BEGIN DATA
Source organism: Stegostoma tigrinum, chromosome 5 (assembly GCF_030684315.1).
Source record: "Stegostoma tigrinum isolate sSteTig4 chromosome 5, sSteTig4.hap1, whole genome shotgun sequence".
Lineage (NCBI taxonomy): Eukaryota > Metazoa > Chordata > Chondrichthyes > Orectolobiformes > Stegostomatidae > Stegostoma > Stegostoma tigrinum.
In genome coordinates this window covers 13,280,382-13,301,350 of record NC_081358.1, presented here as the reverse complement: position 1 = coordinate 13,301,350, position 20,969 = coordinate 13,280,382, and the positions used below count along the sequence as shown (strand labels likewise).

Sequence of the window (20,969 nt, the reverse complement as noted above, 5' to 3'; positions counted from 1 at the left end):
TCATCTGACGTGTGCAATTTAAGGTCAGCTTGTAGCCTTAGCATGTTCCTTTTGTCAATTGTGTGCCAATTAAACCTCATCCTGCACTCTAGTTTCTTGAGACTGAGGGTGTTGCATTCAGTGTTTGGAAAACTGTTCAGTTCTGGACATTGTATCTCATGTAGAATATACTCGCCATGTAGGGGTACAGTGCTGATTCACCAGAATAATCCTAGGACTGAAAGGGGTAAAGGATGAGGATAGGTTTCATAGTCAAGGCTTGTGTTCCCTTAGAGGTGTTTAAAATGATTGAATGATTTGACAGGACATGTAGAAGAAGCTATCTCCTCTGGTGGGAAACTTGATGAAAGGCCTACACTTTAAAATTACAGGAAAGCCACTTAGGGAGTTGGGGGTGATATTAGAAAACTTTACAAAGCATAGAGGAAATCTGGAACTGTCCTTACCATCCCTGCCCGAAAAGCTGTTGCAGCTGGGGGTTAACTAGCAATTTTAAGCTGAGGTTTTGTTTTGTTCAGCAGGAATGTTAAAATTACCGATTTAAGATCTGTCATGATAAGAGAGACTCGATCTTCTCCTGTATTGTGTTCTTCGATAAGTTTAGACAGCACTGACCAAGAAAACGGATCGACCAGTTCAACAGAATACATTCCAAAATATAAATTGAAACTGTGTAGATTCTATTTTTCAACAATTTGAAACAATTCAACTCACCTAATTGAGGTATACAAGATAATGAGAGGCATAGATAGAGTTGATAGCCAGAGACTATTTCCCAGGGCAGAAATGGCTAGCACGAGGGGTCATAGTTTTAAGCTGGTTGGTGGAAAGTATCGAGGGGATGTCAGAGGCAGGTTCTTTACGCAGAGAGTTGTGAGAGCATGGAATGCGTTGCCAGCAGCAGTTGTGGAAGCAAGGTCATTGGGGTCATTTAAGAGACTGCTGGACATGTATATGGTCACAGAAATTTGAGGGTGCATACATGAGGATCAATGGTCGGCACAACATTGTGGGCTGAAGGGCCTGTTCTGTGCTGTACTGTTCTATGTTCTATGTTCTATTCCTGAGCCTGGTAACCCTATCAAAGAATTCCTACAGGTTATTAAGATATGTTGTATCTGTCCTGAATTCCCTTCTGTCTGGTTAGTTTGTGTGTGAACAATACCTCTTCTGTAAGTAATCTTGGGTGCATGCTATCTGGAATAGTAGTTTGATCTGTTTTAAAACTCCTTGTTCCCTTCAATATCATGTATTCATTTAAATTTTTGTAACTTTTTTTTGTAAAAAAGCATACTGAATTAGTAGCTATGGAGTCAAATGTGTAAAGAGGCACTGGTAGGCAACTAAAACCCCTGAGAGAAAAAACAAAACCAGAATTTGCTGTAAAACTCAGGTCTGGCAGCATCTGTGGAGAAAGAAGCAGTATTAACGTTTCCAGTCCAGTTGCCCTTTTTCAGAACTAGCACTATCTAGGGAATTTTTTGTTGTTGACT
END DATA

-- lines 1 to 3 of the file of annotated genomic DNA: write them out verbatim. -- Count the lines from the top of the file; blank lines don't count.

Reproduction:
Source organism: Stegostoma tigrinum, chromosome 5 (assembly GCF_030684315.1).
Source record: "Stegostoma tigrinum isolate sSteTig4 chromosome 5, sSteTig4.hap1, whole genome shotgun sequence".
Lineage (NCBI taxonomy): Eukaryota > Metazoa > Chordata > Chondrichthyes > Orectolobiformes > Stegostomatidae > Stegostoma > Stegostoma tigrinum.